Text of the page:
MANHATTAN, New York City - He has fans by the millions across various social media platforms, from Instagram to YouTube. They love him for his ability to make them laugh in his sketches, reaction videos and challenges. For Q Park, he really just wants to make people laugh and smile.
Q Park -- which is a combination of his first name and last name -- said, "We want to do just feel-good videos, bring a positive vibe." But what really makes him stand out is that he is a socially conscientious video star on a very personal mission.
"Q" as he is often referred to makes a conscious decision to be family-friendly. He avoids controversial topics for his videos.
He said, "We don't want to put anything out there that would make anyone feel uncomfortable." He added, "We get approached by parents who tell us they watch on TV with their kids.Those few interactions really hit home."
His breakout video on YouTube? People reacting to him walking around New York City wearing a romper. It's racked up 2 million views in a few months.
Why a romper? He explained that the male romper was something that was negative and being ridiculed. So he set out to find if people would be "really accepting or grossed out."
He believes that while his video is entertaining, it also proves that if you're confident, you are able to wear whatever you want. The lesson he said is,"Be comfortable in your own skin."
His biggest hit so far on YouTube? "10 Hours of Walking in NYC as Kim Jong Un," the supreme leader of North Korea. It has 11 million views.
Q Park first rose to social stardom on the now-defunct Vine. He used the 6-second video format to make people laugh. He was so popular he attracted 3.5 million followers. When it suddenly shut down, he needed to find a new way to connect with people. That's when he turned to other platforms like Facebook and Instagram.
He now has a million followers on Instagram and 2.7 million on Facebook. In the past few months he has found success on YouTube. In less than a year, he has nearly half a million subscribers on the video network and his videos have been viewed 37 million times and counting.
The New Yorker graduated from Yale with a business degree and started out as an investment banker. He said he "killed himself working over a 100 hours a week." He quit and and opened up a couple of restaurants, but soon realized, "I just didn't have real passion for making food, I have a passion for eating food."
In 2014 when he said social media started taking off, he sold the restaurants and jumped into social media full time. He explained, "Social media is a combination of a lot of things I like to do. It is artistically fulfilling. I like to perform and entertain. I also like to control my own destiny and content."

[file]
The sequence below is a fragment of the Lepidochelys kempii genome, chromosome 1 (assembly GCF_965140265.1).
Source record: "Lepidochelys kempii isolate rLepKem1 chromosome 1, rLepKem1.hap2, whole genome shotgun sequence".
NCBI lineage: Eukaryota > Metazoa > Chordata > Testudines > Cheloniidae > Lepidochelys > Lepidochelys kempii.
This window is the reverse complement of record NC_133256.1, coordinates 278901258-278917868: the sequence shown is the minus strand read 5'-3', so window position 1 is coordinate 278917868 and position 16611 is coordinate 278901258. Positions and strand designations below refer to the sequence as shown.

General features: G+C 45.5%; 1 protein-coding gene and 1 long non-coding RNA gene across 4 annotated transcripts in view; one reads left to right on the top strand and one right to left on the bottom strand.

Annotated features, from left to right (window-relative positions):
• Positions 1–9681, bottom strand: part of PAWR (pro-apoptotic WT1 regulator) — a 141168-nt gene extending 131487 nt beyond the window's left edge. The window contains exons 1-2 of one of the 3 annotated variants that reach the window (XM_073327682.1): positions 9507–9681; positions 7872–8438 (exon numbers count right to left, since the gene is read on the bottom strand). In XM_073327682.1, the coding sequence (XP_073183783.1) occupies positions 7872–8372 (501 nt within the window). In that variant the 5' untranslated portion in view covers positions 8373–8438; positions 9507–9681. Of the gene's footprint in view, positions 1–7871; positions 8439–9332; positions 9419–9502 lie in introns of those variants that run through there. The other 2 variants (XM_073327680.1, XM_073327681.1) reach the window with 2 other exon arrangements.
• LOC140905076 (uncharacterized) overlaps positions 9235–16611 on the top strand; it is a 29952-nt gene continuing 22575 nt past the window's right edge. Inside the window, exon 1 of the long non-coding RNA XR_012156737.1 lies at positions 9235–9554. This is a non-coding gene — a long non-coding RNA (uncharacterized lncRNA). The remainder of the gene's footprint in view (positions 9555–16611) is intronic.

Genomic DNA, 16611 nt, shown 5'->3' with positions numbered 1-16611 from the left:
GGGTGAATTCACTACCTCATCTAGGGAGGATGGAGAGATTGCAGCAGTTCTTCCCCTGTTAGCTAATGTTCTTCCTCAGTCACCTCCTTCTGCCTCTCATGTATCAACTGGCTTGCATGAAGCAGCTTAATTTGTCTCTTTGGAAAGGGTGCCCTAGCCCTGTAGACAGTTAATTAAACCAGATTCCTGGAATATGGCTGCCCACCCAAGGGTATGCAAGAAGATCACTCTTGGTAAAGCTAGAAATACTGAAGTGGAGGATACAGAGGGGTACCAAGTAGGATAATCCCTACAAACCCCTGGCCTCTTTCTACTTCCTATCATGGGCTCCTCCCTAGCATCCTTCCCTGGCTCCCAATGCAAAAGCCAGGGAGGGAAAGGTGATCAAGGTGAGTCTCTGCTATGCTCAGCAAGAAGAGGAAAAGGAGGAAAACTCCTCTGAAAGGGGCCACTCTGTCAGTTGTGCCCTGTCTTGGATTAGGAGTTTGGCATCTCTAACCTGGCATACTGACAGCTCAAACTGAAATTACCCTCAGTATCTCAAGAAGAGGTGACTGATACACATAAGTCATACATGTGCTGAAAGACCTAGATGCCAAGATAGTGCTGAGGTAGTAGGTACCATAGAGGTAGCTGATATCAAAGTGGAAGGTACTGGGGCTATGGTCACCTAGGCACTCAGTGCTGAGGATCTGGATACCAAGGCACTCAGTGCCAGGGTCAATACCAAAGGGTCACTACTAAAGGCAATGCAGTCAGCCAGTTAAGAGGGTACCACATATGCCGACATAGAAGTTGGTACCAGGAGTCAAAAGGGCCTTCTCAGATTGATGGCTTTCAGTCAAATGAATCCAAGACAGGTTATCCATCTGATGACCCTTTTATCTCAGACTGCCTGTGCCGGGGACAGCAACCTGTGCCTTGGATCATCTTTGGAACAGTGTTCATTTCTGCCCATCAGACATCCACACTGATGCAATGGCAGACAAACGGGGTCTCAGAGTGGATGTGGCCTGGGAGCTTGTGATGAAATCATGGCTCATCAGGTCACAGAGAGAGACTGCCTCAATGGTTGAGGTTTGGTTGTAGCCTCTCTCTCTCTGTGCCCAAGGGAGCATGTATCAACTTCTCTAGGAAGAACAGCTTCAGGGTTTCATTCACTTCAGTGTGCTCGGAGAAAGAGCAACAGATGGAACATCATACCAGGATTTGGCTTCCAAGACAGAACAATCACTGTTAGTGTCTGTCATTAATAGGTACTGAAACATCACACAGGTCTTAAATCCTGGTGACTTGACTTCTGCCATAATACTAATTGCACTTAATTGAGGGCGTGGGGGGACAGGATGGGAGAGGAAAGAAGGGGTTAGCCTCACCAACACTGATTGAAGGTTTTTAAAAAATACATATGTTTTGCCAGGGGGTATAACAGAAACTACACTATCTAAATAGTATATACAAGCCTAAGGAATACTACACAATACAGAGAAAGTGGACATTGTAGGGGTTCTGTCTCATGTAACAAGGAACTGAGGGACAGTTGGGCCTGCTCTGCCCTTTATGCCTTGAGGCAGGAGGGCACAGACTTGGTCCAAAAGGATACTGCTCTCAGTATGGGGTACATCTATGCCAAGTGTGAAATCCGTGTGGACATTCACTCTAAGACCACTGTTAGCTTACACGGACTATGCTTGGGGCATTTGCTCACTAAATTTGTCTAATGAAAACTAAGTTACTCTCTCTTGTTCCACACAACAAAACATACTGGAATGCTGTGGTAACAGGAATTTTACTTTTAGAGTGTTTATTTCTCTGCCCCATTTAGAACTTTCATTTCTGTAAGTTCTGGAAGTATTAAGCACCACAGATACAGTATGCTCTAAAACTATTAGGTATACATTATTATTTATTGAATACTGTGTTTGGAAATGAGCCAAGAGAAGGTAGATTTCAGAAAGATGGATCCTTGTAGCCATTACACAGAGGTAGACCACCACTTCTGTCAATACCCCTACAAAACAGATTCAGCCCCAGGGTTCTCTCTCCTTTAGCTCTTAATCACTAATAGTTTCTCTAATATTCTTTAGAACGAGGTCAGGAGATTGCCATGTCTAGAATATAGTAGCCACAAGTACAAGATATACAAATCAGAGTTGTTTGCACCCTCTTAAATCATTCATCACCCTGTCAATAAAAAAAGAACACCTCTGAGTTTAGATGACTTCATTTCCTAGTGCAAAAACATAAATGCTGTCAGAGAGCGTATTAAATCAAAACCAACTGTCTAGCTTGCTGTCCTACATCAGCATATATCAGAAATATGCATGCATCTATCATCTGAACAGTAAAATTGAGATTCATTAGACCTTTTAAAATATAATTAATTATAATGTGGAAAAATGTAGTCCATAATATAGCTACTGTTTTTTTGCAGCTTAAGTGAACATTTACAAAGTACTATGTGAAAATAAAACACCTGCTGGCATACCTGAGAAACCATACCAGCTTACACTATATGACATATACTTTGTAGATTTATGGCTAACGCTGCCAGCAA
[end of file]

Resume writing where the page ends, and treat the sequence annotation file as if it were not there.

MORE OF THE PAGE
He writes his own stuff and comes up with his ideas while exercising. "Exercising is a great juice for creativity," he said.
He also collaborates with his girlfriend and partner Edith Oquendo. She does most of the camera work and is slowly starting to surface in front of the camera. Without a background in video production, the couple had to learn how to do everything. So where did they turn? To tutorials on YouTube of course.
With Q's growing popularity, he is getting recognized more and more. Q said, "I'm getting so much love. They are recognizing me as an individual. Not some crazy Asian guy."
And that fits with his bigger, personal mission. The social superstar said, "It's important to me not to sell into Asian stereotypes because it's an easy way to get views and likes, but I'm trying to portray Asians, especially Asian men in a different light because I don't think there's enough representation in traditional media."
Oquendo added, "We've actually turned down campaigns. We're not going to do that. He's not the quiet Asian male. He's gonna go out and sing out loud and shock people."
Their social success is leading to other opportunities. A clothing line is launching soon. A podcast is also in the works and perhaps even a show to launch on Facebook.
They earn a six-figure salary through their social media channels. In the past they've worked with HP and Virgin Mobile. Their rule for working with anyone? Make sure the brand fits what they're doing. They say it's important that the fans can relate to the products. So far, they have been lucky to work with brands they use in their personal lives.
For anyone trying to break into social media stardom: Q advises, "If you're going to do it, be prepared to treat it as a job. Don't try to be like other people. It sounds cliche, but have your own voice."
Q said, "Life is so short to keep yourself in such a little box. People need to step out of their comfort zone a little bit, it's not that serious."
Visit Q Park's website for more information.
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